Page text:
British Diver Who Helped Rescue Trapped Boys in Thailand Returns to UK

Some of the boys wave from their hospital beds

READ MORERescued Thai boys wave to world in video

Volanthen also expressed condolences to the family of volunteer diver Saman Gunan, the retired Thai Navy SEAL who lost consciousness during an overnight operation delivering extra air tanks inside the cave and was confirmed dead on Friday.

The father of 14-year-old Ekkarat Wongsukchan said the coach dived into the water to see their circumstances once they became trapped, and drew arrows on the cave wall so no one became lost.

Dom's grandmother, Kameay Promthep, said she would tell Dom never to go near the cave or water again because she doesn't want anything to happen to him or for him to cause trouble to others again.

Rick Stanton, who was the first to reach the group along with his colleague, John Volanthen, has today spoken of his relief when he found them all alive.

The boys, aged 11 to 16, had to dive for part of their journey out before they were put on plastic toboggan-like stretchers and carried, at times through steep, rocky tunnels, with ropes strung overhead.

"Great work and we really appreciate it", a Thai military official said as he bestowed on the men the souvenir medals during a ceremony at Chiang Rai airport. "When they were hungry Coach Ek would use a flashlight to shine on the stalactites above", he said.

The parents have been anxiously awaiting the return of their boys for more than two weeks.

British cave-diver John Volanthen walks out from Tham Luang Nang Non cave in full kit without any response to reporter's questions, June 28, 2018 in Chiang Rai, Thailand.

"We gave them a little bit of extra light, they still had light, they looked in good health".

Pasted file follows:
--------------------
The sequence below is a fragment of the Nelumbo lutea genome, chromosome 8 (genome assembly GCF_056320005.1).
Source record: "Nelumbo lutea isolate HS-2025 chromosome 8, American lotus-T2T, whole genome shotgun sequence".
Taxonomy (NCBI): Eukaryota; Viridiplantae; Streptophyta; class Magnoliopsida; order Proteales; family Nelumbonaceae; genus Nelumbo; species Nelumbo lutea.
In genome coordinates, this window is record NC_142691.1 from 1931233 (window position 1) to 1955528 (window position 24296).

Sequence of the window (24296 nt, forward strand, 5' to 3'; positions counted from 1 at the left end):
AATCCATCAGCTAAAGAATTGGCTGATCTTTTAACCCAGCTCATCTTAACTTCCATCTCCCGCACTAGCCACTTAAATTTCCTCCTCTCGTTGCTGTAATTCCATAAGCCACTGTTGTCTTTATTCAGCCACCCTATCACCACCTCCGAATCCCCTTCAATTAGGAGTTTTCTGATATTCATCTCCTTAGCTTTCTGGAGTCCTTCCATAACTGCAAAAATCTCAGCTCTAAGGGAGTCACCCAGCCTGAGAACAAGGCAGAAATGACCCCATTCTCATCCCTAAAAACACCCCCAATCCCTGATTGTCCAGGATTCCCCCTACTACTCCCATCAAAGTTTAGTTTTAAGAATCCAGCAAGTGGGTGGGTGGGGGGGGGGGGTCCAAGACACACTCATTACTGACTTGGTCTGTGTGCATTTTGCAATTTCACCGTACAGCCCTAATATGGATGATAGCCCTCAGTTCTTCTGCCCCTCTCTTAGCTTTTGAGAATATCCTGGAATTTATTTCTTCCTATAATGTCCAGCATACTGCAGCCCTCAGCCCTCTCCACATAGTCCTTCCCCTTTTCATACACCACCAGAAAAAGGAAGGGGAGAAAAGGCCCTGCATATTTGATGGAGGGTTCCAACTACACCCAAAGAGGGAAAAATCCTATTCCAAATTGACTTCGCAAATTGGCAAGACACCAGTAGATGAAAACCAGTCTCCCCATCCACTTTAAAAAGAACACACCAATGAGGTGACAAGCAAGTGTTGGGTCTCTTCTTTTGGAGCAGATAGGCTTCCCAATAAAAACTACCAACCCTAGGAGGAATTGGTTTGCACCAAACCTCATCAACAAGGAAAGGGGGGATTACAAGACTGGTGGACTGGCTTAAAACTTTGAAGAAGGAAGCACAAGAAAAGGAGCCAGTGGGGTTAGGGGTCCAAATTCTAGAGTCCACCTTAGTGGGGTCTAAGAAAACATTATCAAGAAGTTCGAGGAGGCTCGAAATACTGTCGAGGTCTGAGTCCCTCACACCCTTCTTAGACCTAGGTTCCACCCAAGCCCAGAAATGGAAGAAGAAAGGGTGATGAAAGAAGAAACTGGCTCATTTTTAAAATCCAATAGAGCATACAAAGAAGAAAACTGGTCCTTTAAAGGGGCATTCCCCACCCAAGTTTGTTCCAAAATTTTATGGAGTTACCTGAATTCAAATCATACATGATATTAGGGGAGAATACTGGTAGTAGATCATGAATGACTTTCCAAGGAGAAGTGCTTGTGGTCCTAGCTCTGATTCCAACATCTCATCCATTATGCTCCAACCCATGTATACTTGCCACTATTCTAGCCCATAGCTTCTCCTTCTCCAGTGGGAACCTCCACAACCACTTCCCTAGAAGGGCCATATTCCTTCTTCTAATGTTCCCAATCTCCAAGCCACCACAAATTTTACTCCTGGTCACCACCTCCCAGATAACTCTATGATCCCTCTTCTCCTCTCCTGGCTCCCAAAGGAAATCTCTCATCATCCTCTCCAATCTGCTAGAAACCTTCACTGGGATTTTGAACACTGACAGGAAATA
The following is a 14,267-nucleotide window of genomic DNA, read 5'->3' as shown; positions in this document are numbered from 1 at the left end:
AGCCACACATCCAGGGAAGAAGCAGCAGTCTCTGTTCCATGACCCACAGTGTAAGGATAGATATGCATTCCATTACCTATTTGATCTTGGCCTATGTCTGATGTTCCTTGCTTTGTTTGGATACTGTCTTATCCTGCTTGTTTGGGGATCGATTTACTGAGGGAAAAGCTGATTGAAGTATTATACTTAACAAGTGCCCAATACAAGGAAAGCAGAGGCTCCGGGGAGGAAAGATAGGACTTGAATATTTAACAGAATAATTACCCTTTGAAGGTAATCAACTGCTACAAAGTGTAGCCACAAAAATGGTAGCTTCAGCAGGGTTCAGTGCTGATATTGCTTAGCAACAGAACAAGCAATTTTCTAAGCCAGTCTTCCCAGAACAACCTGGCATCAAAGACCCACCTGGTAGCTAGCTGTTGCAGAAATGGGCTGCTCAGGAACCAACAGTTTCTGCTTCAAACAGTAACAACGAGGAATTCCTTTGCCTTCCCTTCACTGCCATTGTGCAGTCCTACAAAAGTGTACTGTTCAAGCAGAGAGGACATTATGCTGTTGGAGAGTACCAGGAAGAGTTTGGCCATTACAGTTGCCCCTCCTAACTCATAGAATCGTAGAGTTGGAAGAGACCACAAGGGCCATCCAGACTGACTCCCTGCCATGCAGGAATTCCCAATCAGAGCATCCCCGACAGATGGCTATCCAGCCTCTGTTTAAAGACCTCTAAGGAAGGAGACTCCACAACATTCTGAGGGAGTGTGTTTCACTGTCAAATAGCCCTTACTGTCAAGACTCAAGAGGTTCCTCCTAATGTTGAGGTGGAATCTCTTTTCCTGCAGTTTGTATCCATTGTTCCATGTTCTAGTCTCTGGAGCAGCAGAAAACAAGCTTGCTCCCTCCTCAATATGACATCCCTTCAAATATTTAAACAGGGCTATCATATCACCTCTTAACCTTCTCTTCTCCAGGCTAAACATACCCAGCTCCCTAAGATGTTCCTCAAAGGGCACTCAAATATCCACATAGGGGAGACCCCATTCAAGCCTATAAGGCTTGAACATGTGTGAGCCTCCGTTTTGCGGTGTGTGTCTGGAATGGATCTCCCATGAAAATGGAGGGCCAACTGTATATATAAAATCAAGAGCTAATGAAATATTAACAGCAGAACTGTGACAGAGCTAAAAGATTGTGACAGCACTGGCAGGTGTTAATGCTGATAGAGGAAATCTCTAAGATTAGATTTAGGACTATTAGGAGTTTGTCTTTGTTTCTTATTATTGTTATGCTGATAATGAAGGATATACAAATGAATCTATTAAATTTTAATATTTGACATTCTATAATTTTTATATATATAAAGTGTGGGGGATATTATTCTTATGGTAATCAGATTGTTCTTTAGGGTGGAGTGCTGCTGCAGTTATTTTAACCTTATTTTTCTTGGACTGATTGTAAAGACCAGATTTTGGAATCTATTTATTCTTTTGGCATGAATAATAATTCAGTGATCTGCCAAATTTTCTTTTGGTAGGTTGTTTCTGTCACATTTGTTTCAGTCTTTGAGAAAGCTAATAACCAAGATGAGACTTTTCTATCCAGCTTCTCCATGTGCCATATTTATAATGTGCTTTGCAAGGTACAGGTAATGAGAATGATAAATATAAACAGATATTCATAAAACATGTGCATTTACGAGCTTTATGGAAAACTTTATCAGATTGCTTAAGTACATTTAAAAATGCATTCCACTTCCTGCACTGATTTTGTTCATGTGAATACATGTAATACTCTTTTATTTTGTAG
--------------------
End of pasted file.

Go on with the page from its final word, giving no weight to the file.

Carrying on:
The film company says they are now in talks with "senior officials in Thailand both on provincial and national levels".

The rescue gripped the world, with much praise focusing on the navy SEALs and worldwide team of divers who helped them, toiling for days in risky conditions to get the boys out.

The Thai Navy SEAL commander said the Royal Thai Navy is always prepared to respond to disasters in the country, stressing his belief in the capabilities of all officials, and thanked for the dedication from all personnel and support from the general public.

"We are not heroes", he said.

"We don't see the children as at fault or as heroes". He's got a very bouncy Australian accent and they [the rescued boys] seemed to find that quite relaxing and reassuring.

"Meanwhile on the ground, the Thais and global community sent in swarms of men and women to provide everything from catering, communications, media and of course the huge teams of workers filling the cave with tonnes and tonnes of equipment to try and lower the water and sustain the diving operations", Dr Harris wrote.

"How many of you?" he asked, a torch beam scanning the boys crowded on the bank.

Latest News